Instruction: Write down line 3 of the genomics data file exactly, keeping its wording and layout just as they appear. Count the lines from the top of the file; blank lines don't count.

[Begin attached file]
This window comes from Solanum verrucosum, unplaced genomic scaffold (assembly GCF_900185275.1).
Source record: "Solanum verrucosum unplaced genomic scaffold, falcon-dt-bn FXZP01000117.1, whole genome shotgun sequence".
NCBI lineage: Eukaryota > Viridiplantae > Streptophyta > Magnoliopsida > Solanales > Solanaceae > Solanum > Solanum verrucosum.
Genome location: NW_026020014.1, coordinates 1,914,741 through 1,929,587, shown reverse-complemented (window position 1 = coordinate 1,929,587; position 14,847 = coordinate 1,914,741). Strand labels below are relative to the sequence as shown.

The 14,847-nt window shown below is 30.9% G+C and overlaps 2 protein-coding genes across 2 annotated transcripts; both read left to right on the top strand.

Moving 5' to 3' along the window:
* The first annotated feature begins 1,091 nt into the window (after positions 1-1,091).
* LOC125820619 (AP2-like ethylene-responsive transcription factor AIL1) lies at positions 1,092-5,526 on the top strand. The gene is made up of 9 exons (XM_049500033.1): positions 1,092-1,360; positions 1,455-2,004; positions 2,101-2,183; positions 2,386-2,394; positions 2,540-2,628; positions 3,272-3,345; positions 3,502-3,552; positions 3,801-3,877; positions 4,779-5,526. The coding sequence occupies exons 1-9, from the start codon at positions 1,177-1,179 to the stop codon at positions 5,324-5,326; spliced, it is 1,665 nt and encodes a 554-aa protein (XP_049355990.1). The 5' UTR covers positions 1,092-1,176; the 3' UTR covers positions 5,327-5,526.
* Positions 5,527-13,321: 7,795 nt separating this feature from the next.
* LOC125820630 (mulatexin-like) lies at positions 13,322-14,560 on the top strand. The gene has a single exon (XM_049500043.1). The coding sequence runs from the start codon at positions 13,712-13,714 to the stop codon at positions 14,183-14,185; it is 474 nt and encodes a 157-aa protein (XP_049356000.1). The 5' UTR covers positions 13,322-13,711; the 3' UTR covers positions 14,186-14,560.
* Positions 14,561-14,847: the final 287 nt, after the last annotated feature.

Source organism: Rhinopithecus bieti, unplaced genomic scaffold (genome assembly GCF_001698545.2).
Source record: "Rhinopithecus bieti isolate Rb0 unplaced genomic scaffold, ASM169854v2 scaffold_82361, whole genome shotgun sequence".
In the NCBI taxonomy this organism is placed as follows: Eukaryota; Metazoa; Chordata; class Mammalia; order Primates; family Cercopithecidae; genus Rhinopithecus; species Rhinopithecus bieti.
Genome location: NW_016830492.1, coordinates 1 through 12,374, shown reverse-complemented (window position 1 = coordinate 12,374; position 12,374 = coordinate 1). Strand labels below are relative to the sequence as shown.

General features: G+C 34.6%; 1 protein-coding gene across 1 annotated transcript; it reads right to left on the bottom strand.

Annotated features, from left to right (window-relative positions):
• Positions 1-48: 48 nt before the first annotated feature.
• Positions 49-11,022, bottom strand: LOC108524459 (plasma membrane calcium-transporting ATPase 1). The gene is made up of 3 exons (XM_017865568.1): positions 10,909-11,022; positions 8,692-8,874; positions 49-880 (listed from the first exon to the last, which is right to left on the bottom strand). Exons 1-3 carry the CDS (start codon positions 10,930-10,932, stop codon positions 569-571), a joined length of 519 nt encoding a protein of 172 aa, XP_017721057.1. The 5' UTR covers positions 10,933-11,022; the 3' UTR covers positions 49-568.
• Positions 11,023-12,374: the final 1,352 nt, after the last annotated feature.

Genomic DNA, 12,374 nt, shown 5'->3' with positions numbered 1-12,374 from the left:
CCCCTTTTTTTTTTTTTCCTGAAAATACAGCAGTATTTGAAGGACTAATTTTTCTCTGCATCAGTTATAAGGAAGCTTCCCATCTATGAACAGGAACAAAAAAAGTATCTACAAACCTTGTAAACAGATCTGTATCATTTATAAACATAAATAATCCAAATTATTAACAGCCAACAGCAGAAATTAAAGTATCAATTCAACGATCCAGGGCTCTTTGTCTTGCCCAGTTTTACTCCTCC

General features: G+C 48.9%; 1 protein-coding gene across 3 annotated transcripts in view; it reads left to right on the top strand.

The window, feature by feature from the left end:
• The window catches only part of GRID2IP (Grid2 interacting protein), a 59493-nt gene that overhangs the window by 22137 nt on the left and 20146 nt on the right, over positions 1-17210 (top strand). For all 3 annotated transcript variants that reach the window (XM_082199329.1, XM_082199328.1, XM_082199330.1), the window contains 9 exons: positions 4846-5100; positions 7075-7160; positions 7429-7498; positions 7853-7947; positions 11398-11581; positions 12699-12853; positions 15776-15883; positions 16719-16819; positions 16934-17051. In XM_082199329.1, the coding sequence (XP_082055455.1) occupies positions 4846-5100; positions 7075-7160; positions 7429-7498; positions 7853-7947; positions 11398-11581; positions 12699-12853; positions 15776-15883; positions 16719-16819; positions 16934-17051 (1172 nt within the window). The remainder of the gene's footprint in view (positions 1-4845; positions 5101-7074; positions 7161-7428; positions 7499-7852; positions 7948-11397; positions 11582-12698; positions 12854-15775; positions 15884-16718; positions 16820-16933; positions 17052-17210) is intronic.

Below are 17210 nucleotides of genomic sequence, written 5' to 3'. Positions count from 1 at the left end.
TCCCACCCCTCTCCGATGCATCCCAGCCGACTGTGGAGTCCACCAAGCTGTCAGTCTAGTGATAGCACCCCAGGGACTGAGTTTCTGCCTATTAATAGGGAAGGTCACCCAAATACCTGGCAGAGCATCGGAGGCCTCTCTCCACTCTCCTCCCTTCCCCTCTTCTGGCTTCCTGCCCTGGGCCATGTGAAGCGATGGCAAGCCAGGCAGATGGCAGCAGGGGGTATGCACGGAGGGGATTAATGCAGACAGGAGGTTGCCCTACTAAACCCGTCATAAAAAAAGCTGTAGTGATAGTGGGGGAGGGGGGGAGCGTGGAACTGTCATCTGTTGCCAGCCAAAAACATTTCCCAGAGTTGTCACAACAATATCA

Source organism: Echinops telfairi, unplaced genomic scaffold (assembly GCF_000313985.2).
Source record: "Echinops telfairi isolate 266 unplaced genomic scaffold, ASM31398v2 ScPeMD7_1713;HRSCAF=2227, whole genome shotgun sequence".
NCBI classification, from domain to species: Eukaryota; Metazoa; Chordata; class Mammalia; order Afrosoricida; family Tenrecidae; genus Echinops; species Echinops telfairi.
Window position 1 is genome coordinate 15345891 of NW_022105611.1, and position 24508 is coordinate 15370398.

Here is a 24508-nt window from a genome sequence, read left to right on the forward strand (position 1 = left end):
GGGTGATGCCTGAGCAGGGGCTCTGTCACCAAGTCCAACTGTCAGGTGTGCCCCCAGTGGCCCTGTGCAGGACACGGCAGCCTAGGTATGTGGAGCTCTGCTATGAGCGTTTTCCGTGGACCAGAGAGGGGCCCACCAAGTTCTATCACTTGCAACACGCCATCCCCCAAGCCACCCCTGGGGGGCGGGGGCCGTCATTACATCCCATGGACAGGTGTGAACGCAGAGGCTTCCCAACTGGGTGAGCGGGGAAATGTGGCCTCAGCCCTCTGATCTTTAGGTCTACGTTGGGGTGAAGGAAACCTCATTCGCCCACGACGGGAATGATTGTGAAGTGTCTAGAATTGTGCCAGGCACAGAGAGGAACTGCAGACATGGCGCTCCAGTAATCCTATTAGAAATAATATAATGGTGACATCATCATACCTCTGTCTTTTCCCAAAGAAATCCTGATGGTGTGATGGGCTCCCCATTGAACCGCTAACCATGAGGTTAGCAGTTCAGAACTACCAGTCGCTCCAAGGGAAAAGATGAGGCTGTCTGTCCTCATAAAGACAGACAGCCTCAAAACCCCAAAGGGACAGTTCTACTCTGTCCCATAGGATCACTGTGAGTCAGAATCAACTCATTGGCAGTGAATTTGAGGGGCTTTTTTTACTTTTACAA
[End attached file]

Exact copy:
NCBI lineage: Eukaryota > Viridiplantae > Streptophyta > Magnoliopsida > Solanales > Solanaceae > Solanum > Solanum verrucosum.